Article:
Data on the demographic characteristics of the Reich Citizens are limited. A large majority of the sympathisers, 76 per cent, are male, and they are usually over forty years old (Deutscher Verfassungsschutz, 2019). Additionally, it is assumed that Reich Citizens are disproportionately single (especially in the case of Reich Citizens prone to violence), unemployed or retired (Keil, 2015: 44; Fiebig & Kohler, 2019). As mentioned earlier, this information, unfortunately, says little about the spread of the Reich Citizens’ conspiracy theories in the German public.

However, the picture that is drawn by the media does not grasp the heterogeneity of the Reich Citizens. In 2012, an attempt was made to bring together a wide range of actors from the scene by organising a series of conferences under the slogan Aufbruch Gold-Rot-Schwarz (‘Awakening Gold-Red-Black’ - referring to the colours of the German flag but reversing their sequence). Despite this, the movement collapsed again, because it was not really possible to find a lowest common denominator. This is by no means surprising. The Reich Citizens differ widely in terms of their specific theories and arguments - and even when they make the same arguments, they differ in the conclusions they draw from them. Therefore, it is important to understand both the commonalities and the differences within this movement. What are their arguments? What do they have in common? How are they different?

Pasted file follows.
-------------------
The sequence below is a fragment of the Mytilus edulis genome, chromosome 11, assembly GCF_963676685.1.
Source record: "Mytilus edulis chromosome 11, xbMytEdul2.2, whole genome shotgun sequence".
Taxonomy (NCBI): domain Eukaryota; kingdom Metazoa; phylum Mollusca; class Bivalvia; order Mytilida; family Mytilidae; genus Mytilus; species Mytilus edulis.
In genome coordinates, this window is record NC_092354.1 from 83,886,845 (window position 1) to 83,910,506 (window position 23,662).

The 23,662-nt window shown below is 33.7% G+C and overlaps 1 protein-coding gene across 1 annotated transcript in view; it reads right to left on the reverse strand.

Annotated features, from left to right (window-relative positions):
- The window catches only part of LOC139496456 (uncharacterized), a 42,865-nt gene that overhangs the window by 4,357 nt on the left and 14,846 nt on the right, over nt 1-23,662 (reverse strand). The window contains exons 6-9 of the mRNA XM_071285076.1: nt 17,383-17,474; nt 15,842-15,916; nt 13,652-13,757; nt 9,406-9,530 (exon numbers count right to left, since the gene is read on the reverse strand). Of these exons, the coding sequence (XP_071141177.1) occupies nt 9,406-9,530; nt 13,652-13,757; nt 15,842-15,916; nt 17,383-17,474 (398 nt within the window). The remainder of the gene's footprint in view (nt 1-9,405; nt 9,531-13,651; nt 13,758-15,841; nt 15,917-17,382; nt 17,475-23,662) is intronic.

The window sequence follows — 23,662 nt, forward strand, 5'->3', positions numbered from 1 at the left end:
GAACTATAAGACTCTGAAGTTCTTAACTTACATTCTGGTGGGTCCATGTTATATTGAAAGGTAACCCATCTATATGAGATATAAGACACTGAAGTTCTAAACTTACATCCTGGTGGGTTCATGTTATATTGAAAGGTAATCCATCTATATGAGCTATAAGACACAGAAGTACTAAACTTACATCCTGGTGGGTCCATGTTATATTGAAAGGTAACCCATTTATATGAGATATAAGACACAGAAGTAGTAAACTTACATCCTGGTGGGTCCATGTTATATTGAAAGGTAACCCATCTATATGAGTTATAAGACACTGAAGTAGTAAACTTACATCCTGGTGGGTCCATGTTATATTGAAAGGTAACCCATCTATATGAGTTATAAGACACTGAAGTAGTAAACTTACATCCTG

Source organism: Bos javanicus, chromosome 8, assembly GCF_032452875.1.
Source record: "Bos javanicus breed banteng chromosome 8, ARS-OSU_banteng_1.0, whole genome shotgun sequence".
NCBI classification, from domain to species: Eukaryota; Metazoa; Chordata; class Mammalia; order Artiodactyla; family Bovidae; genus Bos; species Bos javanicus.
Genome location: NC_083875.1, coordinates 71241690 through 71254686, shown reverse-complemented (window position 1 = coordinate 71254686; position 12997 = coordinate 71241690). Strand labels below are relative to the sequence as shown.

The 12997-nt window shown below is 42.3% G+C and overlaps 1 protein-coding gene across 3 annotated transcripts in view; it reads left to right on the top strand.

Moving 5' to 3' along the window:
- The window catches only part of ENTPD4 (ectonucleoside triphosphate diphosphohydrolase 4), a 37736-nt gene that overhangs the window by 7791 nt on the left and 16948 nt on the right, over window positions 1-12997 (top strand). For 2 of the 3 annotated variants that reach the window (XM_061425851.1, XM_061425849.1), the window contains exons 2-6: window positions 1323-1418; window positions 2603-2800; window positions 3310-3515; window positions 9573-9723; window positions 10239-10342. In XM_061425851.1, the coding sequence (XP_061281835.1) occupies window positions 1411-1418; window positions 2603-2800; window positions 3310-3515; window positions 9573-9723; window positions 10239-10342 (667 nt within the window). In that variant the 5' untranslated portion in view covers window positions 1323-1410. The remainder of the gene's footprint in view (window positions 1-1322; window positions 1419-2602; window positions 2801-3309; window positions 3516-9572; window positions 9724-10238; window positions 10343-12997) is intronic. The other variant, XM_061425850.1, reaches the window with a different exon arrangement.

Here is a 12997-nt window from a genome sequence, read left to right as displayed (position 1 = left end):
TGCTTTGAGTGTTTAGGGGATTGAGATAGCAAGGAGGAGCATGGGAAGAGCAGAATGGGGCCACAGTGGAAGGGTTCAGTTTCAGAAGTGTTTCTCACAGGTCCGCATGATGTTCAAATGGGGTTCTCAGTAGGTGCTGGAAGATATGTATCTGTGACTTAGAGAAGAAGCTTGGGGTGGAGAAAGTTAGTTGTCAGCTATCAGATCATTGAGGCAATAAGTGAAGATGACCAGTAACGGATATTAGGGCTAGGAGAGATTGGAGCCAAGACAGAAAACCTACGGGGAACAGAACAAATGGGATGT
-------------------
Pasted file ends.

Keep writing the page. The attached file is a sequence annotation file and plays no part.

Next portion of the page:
To answer these questions, important websites of the Reich Citizens’ Movement were analysed using the sociology of knowledge approach to discourse (SDKA, Keller, 2005). Conspiracy theories are generally considered to be irrational and false. However, it makes sense to analyse them as forms of knowledge, as they are treated as such by supporters. The SDKA allows for an analysis of the construction, legitimation and materialisation of symbolic orders of knowledge. Discourses are understood as cross-textual contexts of meaning, and as such the researcher, when creating the data corpus, should try to find documents that are as different as possible. Special emphasis will be placed on how knowledge is legitimised, i.e., which forms of knowledge texts are referenced or which semantic fields dominate. Also, the materialisation and institutionalisation of knowledge - that is, the translation of knowledge into practice - shall be analysed.

In the following discussion, the most important similarities between members of this scene will be highlighted. First, the central arguments, documents and narratives of the Keich Citizens will be presented. Subsequently, two different streams within this scene will be distinguished: reactionary Reich Citizens and individualistic Reich Citizens. While the former mourn past political structures, the latter seek to establish new ones. Additionally, different references to transnational structures and spaces will also be discussed.